A number of studies (Flowerdew, 2000; Schneider & Fujishima, 1995; Spack, 1997; Zamel & Spack, 1998) have investigated the situated or socially constructed process of acquiring L2 writing by which newcomers become socialized into academic communities of practice, and a variety of challenges, conflicts, and tensions that L2 learners may experience when participating in L2 writing activities have been documented.
Professional and Social Resources
Professional resources include university ESL courses, writing center assistants, and research courses in students’ subject areas designed to facilitate socialization into university academic discourse. Researchers have studied ESL and English for Academic Purpose (EAP) classes and subject area requirements (Horowitz, 1986; Leki & Carson, 1994, 1997), but little research is available on how Korean ESL graduate students perceive and make use of ESL courses, writing center resources, and/or research courses in their socialization process. One relevant study is that of Yang and Rendon (1994), which found that Asian students in North Carolina’s community college system were more likely to follow their families’ and friends’ advice than the informational literature provided by their college or advice given by college administrators.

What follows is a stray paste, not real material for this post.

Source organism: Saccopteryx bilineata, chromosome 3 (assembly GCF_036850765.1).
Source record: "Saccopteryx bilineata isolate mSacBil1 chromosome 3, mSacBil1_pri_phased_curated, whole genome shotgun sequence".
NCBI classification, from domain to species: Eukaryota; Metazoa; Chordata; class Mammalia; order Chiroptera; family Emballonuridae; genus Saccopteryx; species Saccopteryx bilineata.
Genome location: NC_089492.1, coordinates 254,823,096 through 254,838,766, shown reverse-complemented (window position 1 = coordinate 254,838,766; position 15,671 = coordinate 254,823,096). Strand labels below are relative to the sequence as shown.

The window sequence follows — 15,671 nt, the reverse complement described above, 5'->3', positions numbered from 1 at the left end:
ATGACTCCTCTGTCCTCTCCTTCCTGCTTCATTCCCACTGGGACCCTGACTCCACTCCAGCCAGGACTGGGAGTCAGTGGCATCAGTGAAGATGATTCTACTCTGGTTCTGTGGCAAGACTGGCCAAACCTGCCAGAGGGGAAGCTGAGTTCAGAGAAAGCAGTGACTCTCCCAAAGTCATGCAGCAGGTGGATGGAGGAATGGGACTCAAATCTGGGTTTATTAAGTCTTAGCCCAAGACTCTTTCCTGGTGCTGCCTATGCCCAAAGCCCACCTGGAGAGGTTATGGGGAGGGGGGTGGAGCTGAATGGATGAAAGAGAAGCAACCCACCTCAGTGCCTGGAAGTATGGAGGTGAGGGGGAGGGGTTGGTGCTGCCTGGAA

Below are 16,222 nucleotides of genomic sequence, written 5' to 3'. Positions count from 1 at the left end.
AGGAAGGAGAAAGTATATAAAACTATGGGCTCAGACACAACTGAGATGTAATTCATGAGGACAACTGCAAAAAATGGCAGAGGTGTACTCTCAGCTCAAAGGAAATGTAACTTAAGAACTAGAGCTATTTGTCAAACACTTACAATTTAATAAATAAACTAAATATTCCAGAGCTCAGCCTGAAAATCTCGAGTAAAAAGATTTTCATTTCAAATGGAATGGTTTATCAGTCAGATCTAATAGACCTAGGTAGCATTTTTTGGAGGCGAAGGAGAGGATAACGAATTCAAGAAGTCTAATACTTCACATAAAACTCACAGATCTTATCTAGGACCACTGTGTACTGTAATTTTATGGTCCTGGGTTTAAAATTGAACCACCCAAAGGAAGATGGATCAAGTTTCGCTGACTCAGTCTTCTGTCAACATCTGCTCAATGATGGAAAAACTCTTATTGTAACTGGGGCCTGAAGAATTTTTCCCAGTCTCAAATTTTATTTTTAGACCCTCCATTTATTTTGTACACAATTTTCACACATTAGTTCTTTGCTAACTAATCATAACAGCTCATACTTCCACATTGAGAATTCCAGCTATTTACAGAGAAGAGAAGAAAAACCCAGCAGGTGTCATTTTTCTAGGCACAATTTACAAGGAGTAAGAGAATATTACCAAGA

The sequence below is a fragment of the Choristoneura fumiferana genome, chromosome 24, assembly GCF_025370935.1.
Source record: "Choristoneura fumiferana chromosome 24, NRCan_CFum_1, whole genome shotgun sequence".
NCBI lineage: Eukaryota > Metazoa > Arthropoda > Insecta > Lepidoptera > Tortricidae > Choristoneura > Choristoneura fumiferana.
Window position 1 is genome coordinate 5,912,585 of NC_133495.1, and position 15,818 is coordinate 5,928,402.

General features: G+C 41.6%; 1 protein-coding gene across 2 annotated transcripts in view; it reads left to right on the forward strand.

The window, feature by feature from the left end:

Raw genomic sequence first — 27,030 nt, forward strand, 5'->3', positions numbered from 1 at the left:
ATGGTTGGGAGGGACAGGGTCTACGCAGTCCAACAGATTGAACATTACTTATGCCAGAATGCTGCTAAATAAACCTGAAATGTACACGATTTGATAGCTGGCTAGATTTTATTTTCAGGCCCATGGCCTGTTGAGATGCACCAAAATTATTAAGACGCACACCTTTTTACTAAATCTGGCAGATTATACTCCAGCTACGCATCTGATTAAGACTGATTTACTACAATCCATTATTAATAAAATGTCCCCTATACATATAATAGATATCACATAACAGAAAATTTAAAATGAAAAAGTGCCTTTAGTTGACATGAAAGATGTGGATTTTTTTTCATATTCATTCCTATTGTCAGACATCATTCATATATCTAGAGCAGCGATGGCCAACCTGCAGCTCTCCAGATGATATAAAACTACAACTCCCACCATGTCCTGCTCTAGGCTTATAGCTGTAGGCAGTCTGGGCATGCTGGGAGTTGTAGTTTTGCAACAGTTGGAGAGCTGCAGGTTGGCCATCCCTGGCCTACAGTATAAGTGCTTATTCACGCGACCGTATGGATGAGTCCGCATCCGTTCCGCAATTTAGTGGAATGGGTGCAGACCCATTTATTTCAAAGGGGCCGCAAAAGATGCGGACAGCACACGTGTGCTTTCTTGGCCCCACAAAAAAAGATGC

University writing centers are often considered to be helpful resources (Thonus, 2002), and many L1 and L2 students are referred to them. Some researchers have studied L2 students’ perceptions and use of writing centers (e.g., Cumming & So, 1996; Harris & Silva, 1993; Powers & Nelson, 1995; Williams & Severino, 2004). Harris and Silva’s (1993) study found that many L2 writers expect tutors to be authoritative “tellers” and feel uncomfortable in casual interactions with tutors. They think of writing center services mainly in terms of editing and correcting errors. Assistance with word choice and sentence-level problems is the type of help L2 graduate students seek most often from writing centers (Cumming & So, 1996; Powers & Nelson, 1995). A related problem is that L2 students often seek out last-minute help when a paper is due, which limits the services tutors can provide to proofreading alone. This also prevents the active participation of L2 writers in revising and negotiating meaning that some studies suggest may facilitate their learning (Goldstein & Conrad, 1990; Williams, 2004). These studies also conclude that the approaches employed by writing centers to tutor native speakers were not always helpful for L2 writers (Harris & Silva, 1993). Powers and Nelson’s (1995) survey of writing center staff about conferencing with graduate research writers in general and L2 graduate research writers in particular at 110 institutions across the U.S.A. sheds some light on the reasons for this. According to Powers and Nelson (1995), writing center staff, mostly peer tutors from the English departments, lacked specialized training in ESL and/or experience with graduate research writing in L2 students’ subject areas. Their unfamiliarity with the content of tutees’ writing caused more problems for L2 writers, who may also be unfamiliar with rhetorical context and organization or have difficulty explaining their problems to writing center staff. These findings point to a need for additional research on writing center practice regarding L2 writers and on collaboration between writing center staff and L2 instructors in general and Korean L2 graduate students’ utilization of them in particular.